China is warning the country’s telecom networks to ensure students involved in remote learning aren’t exposed to online gambling and porn promos.
On Monday, the Internet Security Bureau of China’s Ministry of Public Security issued a notice via its official WeChat account to warn telecom firms that it was launching a four-month “special rectification of the network environment for online classes in primary and secondary schools.”
The message noted that students’ increasing use of online education during the pandemic is being ruined by pop-up ads promoting “illegal and harmful information” such as pornography and gambling. Members of the public are being asked to report any incidents in which their kids are exposed to “vulgar and harmful information.”
The Ministry in increasingly enlisting the public to help combating online gambling. In June, the Ministry launched a public snitch line for online gambling tips, while some provincial authorities are promising to pay for tips that result in prosecutions.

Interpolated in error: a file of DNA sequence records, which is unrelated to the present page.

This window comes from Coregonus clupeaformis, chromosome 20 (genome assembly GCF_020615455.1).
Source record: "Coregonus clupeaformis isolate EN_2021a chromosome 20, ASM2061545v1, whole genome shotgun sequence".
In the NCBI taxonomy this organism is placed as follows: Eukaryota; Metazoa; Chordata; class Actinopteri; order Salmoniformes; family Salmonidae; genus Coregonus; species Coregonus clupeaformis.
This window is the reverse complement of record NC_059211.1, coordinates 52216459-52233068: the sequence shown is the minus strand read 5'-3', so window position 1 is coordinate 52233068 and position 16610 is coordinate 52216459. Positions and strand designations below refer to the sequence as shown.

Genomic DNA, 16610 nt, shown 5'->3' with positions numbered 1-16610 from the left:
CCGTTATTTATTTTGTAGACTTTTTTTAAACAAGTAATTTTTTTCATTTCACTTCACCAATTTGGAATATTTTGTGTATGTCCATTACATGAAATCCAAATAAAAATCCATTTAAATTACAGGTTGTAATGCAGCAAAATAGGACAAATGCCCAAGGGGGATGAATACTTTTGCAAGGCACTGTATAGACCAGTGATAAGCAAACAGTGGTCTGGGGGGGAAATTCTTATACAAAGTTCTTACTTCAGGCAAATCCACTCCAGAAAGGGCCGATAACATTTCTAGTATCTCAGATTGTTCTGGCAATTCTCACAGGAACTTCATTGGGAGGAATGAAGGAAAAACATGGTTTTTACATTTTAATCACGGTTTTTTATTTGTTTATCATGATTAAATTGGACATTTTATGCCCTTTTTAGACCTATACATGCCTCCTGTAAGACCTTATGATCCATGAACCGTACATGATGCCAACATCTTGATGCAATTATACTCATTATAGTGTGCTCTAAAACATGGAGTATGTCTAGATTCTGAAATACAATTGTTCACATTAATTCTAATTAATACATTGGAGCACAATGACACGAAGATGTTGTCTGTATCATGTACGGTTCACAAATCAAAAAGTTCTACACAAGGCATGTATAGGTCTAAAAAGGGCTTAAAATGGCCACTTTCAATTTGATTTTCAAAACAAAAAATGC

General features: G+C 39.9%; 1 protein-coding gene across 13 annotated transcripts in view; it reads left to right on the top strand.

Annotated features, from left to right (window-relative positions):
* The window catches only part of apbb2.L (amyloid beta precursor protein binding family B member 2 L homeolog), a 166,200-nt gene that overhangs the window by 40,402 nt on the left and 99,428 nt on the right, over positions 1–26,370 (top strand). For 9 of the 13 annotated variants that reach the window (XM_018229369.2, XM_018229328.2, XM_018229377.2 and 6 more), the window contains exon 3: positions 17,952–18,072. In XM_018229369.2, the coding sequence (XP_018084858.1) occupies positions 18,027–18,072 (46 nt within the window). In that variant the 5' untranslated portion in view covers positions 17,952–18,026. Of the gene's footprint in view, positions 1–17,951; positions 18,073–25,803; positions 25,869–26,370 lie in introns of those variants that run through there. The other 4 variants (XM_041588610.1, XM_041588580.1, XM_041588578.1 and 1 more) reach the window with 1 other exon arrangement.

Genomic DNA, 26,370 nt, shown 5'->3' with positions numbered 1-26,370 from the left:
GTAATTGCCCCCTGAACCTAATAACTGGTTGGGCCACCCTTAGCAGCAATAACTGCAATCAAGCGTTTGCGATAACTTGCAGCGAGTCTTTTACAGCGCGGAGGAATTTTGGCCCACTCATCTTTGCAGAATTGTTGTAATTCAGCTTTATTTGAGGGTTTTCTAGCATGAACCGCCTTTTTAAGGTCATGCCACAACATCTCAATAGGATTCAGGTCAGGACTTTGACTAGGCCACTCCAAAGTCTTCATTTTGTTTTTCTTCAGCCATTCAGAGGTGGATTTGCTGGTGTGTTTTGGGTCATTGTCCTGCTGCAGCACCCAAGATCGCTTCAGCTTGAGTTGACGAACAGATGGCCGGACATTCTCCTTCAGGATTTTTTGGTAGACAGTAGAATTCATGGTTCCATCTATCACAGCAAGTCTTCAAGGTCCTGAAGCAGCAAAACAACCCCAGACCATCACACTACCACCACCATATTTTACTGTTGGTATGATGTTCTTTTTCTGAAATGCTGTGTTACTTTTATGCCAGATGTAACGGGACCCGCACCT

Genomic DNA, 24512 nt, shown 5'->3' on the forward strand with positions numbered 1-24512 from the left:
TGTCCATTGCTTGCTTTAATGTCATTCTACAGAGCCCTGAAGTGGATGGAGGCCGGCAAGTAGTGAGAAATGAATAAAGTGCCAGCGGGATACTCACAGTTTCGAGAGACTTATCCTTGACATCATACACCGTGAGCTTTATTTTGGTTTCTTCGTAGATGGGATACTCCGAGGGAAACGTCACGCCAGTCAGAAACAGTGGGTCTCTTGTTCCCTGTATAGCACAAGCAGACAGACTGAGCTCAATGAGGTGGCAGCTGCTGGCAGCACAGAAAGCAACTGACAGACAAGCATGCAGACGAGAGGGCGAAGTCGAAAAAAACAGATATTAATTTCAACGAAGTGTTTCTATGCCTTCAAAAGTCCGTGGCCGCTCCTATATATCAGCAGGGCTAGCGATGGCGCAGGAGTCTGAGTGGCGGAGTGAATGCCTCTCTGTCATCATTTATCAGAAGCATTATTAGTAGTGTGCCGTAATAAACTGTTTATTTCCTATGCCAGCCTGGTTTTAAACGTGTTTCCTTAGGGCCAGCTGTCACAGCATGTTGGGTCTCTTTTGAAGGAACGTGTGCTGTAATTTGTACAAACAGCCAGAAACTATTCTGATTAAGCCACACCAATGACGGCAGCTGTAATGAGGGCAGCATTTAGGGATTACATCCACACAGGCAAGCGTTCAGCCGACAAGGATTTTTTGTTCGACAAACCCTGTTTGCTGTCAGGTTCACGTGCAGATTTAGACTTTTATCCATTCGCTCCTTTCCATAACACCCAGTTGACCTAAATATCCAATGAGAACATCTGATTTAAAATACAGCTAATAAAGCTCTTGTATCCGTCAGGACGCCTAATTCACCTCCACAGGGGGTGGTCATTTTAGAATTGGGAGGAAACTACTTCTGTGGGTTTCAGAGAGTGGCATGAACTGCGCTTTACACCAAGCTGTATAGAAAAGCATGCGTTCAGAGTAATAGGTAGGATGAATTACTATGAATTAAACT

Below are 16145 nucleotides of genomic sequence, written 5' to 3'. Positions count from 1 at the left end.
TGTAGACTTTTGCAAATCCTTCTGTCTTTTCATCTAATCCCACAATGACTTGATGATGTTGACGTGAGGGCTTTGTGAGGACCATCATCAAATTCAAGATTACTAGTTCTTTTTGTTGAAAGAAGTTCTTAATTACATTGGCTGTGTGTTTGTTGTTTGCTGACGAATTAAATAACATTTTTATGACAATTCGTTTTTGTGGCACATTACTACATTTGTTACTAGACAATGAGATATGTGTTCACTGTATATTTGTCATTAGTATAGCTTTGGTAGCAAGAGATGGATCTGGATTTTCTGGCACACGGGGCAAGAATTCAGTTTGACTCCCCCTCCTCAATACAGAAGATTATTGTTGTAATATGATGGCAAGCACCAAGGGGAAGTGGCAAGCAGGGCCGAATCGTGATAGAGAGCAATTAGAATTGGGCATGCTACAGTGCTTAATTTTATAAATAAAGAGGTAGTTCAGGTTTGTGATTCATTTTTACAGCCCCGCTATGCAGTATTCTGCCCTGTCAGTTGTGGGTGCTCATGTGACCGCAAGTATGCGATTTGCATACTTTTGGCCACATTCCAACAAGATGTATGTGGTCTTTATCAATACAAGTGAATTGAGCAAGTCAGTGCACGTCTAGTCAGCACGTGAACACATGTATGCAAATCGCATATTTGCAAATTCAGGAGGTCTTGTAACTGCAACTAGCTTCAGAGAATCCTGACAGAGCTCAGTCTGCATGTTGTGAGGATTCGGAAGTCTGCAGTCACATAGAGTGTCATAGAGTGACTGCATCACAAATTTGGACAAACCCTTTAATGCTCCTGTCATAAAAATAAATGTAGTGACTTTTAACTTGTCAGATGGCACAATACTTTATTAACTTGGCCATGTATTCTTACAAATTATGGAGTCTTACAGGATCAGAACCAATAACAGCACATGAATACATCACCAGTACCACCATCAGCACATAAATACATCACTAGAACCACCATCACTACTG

Last week, the public was invited to submit original posters and short videos for the social media “publicity and education campaign for combating cross-border gambling.” The government subsequently rolled out its own anti-gambling video series to demonstrate what type of message it was trying to convey.
The country’s financial institutions are also doing their bit to clamp down. Earlier this month, the China Payment and Settlement Association announced that its members had dealt with some 2,272 online gambling cases in the first six months of 2020.
Nearly 100 of these cases involved merchants illegally transferring control of their online payment interfaces and codes to gambling operators to allow online gambling transactions to fly under the authorities’ radar.
On Monday, the Hebei Provincial Public Security Department announced that they had disrupted an online gambling ring that handled over RMB2b (US$289.5m) since 2019 from a customer base of over 10k. The suspected ringleader is under arrest and 15 other individuals are under investigation to determine their roles.
Even operators based in other countries aren’t safe from China’s long arm of the law. This weekend saw Vietnamese authorities repatriate 11 Chinese nationals wanted in Guangxi province for running a China-facing illegal online gambling operation from Vietnam’s Quang Ninh province. The arrest is the latest in a series of busts involving the two countries since their first joint operation one year ago.